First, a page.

Caleb Stafford has been tying the laces up on his baseball cleats since the young age of four. Although he dabbled in basketball and football throughout his 21 years, nothing seemed to feel better than squatting behind home plate in his catcher’s gear. His love for the game pushed him through injuries, rehab and attending four different schools.
Although Stafford was homeschooled, he played three years of varsity baseball at South Lake High School in the Orlando area. When his senior year rolled around, he had the opportunity to play for Montverde Academy. Then, he was offered a full scholarship to Indian Hills CC in Iowa. While there, he experienced a deep bone bruise on his left thumb in the fall of 2016. Despite two orthopedic surgeons advising rehab, the coaching staff insisted he play through the pain. In January of 2017, his injury and the coaching atmosphere facilitated his decision to leave Indian Hills despite his scholarship, 4.0 GPA and a spot on the dean’s list. According to his mom Cynthia Stafford, “leaving Indian Hills was not an easy decision for him.”
Caleb moved back to Florida where he would begin rehab on his thumb and working a full-time construction job. Although, the itch for baseball was something bad. “Going from playing college baseball to working full time really opened my eyes to how special being a collegiate athlete is,” Stafford said. In the summer of 2018, Caleb contacted almost every junior college in Florida. Then he began attending as many showcases as he could find.
Opportunity at Santa Fe
Caleb had been away from the game so long that many coaches would not give him a second glance. “I did a lot of research on Santa Fe and I really liked the coaches and the school,” explained Stafford. After sending in videos, Santa Fe baseball coach Johnny Wiggs told him to enroll in classes and come to open try-outs.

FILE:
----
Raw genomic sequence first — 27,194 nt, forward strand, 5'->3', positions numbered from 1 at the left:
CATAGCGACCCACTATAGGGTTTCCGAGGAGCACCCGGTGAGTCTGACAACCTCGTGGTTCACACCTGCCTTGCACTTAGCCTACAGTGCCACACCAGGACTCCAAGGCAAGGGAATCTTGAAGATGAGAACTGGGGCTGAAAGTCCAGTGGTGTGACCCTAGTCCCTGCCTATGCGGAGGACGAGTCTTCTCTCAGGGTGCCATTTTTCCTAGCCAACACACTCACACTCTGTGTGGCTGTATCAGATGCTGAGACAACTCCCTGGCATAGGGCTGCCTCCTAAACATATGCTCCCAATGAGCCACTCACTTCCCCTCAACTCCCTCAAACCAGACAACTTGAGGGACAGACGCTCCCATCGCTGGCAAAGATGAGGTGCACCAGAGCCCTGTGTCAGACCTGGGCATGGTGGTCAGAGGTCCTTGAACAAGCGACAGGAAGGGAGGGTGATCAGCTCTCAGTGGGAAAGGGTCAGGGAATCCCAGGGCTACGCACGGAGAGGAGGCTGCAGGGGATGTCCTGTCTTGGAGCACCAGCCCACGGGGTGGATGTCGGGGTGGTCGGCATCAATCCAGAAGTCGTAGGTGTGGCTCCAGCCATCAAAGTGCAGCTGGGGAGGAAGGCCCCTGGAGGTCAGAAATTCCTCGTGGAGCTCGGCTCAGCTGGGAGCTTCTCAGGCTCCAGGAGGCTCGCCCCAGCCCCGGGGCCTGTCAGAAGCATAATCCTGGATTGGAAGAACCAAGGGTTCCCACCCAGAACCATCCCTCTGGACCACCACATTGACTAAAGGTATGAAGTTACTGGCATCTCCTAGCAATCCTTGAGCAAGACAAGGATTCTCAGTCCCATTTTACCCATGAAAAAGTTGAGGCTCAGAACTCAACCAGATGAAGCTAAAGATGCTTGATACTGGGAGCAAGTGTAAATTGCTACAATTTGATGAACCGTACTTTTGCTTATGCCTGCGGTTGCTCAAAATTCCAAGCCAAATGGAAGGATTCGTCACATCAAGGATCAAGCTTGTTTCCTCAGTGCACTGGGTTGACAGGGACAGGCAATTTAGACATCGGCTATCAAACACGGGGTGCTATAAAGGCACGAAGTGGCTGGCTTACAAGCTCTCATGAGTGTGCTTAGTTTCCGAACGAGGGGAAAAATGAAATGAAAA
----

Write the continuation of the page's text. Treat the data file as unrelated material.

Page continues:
According to Coach Wiggs, “I was told Caleb slept in his car for the days leading up to try-outs because he didn’t want to get an apartment until he made the team. At the try-out, he seemed confident and performed well.” At the time, Wiggs needed to fill one more catcher spot for the roster so he decided to give that to Caleb. “Once he was given the
opportunity to be on our fall team, he worked really hard and proved that he was the best catcher. Even though he had not played a spring season yet, he displayed traits of a veteran player and was very coachable,” said Coach Wiggs.
The Santa Fe coaching staff soon decided to award Stafford scholarship money for his hard work. “I remember the day I called him into the office to tell him about the scholarship money. He became emotional and was so appreciative. He was always working over summer and Christmas break to earn money to pay for school. He has been a great example and leader for our team since he has arrived,” said Coach Wiggs.
“Baseball means everything to me, it is more than just a game,” expressed Stafford. “The obstacles in my life that have kept me from playing baseball have really opened my eyes to just how lucky I am to be able to put my cleats and catchers gear on every day.”
The Next Level
Caleb Stafford recently committed to play Division 1 baseball for the University of North Florida. Stafford truly has displayed that hard work pays off. “I will never be able to thank the coaching staff at Santa Fe enough for giving me a second chance at the game I cherish so much,” Stafford said. Not many get the opportunity I get every day and I promised myself that when I look in the mirror I won’t have any regrets from not giving baseball everything I had.”
Caleb’s parents, Cynthia and Harry, are incredibly proud of his perseverance. “His dad and I have always supported his love of baseball. Caleb is an amazing son and we couldn’t be more proud of his accomplishments,” said Cynthia.
Caleb’s story should motivate other players in similar positions. “Not much comes easy. Things worth something require hard work and perseverance to overcome obstacles along the way,” Coach Wiggs said.